That was clearly the message Mr. Biden wanted to send. His White House staff developed the event with the kind of stagecraft usually reserved for political conventions or campaign events. Flags from each state flapped in the background as Mr. Biden, flanked by Vice President Kamala Harris and a union worker from North Carolina, strode to the lectern as “Hail to the Chief” played.
Now, the challenge for the president is to convince voters that passage of the legislation actually matters to their lives — that it is not just a Washington abstraction, debated in the halls of Congress but with little impact on them.
The Infrastructure Bill at a Glance
Transportation. The proposal would see tens of billions of dollars in new federal spending going to roads, bridges and transportation programs. Amtrak would see its biggest infusion of money since its inception, and funds would be allocated to programs intended to provide safe commutes for pedestrians.
Climate. Funding would be provided to better prepare the country to face global warming. The Forest Service would get billions of dollars to reduce the effects of wildfires. The bill includes $73 billion to modernize the nation’s electricity grid to allow it to carry renewable energy.
Resources for underserved communities. A new $2 billion grant program is expected to expand transportation projects in rural areas. The bill would also increase support for Native American communities, allotting $216 million to the Bureau of Indian Affairs for climate-resilience and adaptation efforts.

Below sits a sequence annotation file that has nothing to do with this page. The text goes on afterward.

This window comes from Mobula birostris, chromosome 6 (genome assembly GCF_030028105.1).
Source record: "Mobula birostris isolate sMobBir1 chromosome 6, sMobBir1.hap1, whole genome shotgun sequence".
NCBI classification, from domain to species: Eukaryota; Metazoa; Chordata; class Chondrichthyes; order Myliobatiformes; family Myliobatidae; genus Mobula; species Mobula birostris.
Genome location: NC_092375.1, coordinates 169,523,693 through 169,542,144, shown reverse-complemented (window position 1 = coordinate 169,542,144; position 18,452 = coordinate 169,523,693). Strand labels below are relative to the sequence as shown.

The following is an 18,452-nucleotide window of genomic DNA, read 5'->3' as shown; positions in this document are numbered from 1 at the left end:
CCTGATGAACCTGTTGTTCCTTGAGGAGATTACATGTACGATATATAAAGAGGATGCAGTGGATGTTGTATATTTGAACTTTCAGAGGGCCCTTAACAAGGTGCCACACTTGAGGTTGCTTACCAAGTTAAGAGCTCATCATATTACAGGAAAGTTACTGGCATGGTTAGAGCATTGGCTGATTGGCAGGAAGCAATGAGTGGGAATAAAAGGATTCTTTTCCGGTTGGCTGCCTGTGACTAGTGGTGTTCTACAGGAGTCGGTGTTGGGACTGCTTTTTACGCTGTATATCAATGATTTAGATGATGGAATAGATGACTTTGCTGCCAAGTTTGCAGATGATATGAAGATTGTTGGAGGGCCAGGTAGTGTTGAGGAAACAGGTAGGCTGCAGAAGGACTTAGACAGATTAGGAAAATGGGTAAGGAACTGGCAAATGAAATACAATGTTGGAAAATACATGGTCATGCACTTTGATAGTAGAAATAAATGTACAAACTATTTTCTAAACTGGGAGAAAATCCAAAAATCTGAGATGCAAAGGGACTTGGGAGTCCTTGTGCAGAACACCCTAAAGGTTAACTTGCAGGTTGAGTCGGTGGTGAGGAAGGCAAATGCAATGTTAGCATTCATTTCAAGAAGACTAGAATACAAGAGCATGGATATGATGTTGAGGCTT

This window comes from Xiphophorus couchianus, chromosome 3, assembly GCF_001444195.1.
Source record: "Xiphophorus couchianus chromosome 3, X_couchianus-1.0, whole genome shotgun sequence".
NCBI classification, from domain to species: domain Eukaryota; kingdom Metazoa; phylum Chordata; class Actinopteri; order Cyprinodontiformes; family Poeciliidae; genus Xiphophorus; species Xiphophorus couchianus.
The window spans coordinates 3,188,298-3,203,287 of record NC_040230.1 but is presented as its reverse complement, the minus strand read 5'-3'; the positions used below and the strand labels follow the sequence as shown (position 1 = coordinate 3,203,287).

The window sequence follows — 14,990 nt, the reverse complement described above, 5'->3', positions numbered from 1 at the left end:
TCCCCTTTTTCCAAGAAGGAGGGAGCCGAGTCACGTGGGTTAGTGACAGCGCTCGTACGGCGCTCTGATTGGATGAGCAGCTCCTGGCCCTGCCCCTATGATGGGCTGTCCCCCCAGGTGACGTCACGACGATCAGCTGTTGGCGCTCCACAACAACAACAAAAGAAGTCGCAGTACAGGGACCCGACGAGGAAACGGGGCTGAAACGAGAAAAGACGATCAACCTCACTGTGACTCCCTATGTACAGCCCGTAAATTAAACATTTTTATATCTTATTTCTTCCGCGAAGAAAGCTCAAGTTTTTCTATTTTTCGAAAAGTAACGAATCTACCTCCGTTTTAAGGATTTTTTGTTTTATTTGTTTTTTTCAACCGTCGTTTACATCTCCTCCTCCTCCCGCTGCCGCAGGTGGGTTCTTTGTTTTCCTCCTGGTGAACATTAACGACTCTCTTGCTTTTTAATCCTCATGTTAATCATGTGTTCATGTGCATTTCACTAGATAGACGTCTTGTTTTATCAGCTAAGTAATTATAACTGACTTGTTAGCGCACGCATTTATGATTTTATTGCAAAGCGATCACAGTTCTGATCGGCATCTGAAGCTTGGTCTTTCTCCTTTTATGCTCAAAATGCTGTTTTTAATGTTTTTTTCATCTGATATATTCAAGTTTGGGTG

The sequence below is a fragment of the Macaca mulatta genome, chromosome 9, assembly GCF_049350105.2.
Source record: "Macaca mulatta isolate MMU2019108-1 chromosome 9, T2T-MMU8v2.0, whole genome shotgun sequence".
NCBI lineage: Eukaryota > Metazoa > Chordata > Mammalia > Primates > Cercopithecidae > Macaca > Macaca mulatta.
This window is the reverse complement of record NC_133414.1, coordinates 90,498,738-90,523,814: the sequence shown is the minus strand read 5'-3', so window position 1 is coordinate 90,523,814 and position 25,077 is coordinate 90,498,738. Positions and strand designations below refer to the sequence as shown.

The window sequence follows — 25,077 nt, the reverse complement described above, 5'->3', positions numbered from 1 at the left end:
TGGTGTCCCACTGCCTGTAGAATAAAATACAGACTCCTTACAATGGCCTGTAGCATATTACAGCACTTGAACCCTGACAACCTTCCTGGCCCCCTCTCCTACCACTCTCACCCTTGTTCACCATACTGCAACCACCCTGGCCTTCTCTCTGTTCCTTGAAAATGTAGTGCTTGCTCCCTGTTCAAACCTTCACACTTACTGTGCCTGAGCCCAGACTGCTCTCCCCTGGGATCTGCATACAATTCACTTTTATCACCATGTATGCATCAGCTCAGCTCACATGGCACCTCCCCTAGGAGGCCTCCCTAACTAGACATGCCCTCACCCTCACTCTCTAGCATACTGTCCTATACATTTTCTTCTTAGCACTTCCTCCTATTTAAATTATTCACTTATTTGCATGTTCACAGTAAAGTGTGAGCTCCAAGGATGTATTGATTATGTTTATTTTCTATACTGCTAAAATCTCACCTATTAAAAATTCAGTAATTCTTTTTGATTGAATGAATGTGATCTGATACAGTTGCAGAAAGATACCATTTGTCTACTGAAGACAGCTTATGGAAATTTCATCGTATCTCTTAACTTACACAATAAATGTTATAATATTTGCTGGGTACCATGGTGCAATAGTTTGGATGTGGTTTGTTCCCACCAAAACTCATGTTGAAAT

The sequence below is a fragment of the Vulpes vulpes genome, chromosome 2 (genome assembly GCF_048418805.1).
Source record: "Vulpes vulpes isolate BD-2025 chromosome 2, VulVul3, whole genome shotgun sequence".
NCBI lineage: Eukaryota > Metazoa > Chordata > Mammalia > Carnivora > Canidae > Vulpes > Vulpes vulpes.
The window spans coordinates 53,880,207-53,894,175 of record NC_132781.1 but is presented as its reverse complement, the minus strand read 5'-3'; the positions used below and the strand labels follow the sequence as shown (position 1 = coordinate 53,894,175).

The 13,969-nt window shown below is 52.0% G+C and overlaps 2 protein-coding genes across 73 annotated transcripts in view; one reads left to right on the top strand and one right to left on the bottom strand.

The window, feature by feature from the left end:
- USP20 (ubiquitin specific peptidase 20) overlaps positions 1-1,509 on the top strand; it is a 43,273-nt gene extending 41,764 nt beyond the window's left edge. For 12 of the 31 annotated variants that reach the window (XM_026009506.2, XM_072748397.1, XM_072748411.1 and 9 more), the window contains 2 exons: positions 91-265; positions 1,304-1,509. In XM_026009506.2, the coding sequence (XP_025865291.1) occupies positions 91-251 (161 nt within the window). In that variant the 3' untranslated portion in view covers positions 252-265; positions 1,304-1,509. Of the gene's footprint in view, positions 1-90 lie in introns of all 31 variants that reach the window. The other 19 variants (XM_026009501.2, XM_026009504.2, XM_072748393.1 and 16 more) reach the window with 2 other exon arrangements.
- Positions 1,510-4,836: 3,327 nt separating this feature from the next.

That effort begins in earnest immediately.
The ceremony on Monday will be followed by a burst of presidential travel aimed at showing the American people real examples of how the new law will pump money into the economy and provide good-paying jobs by upgrading roads, bridges, lead pipes, broadband and other infrastructure.
On Tuesday, Mr. Biden is expected to travel to New Hampshire, where he will speak at a bridge over the Pemigewasset River, which is in critical need of rehabilitation. The next day, he will visit a General Motors electric vehicle assembly plant in Detroit to showcase the billions of dollars to be spent on upgrading electric charging stations around the country.
“Now is an opportunity for the president, the vice president, our cabinet,” Jen Psaki, the White House press secretary, said on Monday, “to be out in the country, connecting the agenda, the impacts on people’s lives, moving beyond the legislative process to talk about how this is going to help them. And we’re hoping that’s going to have an impact.”
History suggests the president and his team have their work cut out for them.
Former President Barack Obama campaigned around the country during his first term in office, telling Americans that the Affordable Care Act would “bend the cost curve” for health insurance and improve coverage. But early glitches in the Obamacare website and opposition from the newly formed Tea Party made the law toxic in many places for many years.
After Mr. Trump passed tax cuts early in his tenure, he hosted a similar celebration (though without the bipartisan sheen) and then failed to sell it to the broader public. Throughout his tenure, the tax cuts remained a largely partisan victory.